Wed, 22 Mar 2017 19:40:09 +0000President Trump’s budget proposal calls for the elimination of four independent cultural agencies, including the Corporation for Public Broadcasting. Everyone has been talking about what that means for NPR and PBS, but what about the stations you rely on in rural areas? Also, why Secretary of State Rex Tillerson eschews a press pool, remembering legendary columnist Jimmy Breslin and the end of the Missing Richard Simmons podcast. From the Missouri School of Journalism professors Amy Simons, Earnest Perry and Mike McKean: Views of the News.
Wed, 22 Mar 2017 16:22:16 +0000Blink while driving on Highway 34 east of Greeley, Colorado, and you might miss the former Great Plains town of Dearfield. Abandoned towns from the early 20th century are far from unique on this stretch of plains. Withered storefronts and collapsed false-front homes are common. Boom and bust economics and harsh weather made it tough for turn of the century settlers to succeed long-term.
Wed, 22 Mar 2017 15:36:31 +0000This week, on Discover Nature, take a walk outside, and you may hear one of the first serenades signifying spring on the horizon.
Wed, 22 Mar 2017 14:38:32 +0000Regional news coverage from the KBIA newsroom, including: City Council Approves United Airlines Deal Missouri Jobless Rate Drops Slightly in February Columbia Public Schools Looking to Close the Achievement Gap Private Attorneys Offer to Help Overworked Public Defenders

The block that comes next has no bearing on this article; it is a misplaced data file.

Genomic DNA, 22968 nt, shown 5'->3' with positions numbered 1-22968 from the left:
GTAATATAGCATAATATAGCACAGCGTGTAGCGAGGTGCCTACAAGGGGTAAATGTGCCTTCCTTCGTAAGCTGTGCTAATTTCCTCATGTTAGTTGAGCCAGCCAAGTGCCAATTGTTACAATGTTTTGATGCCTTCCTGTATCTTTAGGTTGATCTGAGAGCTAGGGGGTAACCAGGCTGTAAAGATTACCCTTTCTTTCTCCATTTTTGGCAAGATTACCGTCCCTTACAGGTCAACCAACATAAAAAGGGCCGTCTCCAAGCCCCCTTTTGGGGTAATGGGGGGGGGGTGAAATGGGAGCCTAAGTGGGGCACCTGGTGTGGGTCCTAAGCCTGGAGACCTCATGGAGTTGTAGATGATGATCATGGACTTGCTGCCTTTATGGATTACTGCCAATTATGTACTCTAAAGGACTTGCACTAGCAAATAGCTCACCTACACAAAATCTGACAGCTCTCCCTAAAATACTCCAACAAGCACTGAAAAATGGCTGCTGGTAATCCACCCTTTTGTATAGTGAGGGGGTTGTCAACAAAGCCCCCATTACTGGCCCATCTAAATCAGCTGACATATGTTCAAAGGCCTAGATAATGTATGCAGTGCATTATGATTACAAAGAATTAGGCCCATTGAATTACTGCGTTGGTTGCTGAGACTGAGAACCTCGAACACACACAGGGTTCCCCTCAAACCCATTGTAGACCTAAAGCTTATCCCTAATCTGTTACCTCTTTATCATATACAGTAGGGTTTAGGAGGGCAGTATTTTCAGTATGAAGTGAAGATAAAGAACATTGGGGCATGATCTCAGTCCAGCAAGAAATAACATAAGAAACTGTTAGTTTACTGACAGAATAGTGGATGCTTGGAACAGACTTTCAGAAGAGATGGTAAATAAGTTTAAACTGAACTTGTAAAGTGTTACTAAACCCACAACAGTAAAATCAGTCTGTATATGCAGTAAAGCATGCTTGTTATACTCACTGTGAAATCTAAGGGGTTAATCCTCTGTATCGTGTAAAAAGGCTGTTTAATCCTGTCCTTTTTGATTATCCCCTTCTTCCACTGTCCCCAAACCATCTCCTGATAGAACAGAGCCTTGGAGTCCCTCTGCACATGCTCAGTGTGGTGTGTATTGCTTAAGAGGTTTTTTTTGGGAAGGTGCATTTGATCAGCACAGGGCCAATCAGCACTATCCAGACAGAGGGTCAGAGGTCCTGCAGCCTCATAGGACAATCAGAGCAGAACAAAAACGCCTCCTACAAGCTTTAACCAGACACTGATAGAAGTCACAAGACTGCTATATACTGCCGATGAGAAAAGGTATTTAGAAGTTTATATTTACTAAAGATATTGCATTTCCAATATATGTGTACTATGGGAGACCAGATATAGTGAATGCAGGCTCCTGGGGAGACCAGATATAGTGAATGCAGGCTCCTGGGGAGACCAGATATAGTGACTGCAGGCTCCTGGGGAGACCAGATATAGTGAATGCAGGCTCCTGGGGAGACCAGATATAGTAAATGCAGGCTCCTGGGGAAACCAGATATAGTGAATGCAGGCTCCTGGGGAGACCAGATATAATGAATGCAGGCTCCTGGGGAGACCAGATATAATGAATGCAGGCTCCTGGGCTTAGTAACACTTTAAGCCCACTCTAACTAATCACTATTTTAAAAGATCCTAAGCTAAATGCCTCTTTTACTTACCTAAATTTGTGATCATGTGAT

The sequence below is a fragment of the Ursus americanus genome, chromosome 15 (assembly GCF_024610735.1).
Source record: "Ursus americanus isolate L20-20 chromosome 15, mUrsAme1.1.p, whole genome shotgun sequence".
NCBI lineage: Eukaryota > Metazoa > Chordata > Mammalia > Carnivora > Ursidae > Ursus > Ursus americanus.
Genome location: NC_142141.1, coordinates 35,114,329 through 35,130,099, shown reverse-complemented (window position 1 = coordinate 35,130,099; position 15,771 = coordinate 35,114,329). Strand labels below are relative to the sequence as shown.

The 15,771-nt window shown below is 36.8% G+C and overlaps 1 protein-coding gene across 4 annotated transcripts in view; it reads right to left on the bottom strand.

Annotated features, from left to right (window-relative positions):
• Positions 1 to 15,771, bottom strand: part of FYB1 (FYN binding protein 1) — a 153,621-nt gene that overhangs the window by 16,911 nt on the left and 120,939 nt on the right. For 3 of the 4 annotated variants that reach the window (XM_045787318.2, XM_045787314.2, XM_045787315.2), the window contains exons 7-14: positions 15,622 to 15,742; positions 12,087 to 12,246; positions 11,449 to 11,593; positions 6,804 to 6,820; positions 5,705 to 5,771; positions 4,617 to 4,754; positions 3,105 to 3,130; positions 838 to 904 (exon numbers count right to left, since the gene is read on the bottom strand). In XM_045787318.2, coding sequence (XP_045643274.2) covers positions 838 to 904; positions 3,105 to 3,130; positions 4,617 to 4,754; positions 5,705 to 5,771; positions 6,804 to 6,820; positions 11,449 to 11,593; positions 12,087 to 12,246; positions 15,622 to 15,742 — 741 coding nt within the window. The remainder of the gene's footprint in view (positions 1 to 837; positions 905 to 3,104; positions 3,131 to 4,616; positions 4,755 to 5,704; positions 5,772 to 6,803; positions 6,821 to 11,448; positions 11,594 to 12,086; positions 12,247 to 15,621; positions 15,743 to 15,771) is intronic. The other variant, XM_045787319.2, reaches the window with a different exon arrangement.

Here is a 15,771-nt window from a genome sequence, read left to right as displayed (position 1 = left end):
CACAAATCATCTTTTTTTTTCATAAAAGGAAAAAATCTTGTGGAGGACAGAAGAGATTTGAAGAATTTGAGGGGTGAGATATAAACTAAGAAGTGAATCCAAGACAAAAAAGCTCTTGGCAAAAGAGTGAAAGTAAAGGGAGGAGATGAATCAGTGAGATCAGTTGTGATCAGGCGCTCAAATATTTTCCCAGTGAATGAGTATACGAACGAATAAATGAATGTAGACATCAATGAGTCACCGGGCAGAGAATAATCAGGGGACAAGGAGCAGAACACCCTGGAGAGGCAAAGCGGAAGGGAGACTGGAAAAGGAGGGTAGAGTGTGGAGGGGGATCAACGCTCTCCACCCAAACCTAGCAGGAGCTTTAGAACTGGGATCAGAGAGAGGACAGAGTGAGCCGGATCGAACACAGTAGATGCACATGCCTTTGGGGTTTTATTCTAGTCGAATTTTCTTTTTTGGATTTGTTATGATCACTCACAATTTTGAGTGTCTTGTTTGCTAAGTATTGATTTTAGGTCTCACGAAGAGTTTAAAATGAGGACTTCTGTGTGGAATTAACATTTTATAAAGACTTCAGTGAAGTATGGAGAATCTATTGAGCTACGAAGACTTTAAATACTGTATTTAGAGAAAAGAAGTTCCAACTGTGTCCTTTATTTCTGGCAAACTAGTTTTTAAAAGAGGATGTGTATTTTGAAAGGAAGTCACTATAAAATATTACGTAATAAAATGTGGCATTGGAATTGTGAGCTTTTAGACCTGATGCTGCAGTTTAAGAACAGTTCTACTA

Tue, 21 Mar 2017 21:13:19 +0000This week on Intersection, we talk with KBIA health reporter Bram Sable-Smith about possible changes to healthcare in Missouri. One change could come this Thursday, when the U.S. House is scheduled to vote on the American Health Care Act. This bill is the GOP’s proposed replacement for the Affordable Care Act, also known as Obamacare. We discuss what the changes proposed in the GOP replacement bill could mean for Missouri, especially for people in rural parts of our state. Listen to the full episode here:
Tue, 21 Mar 2017 14:58:48 +0000Regional news coverage from the KBIA newsroom.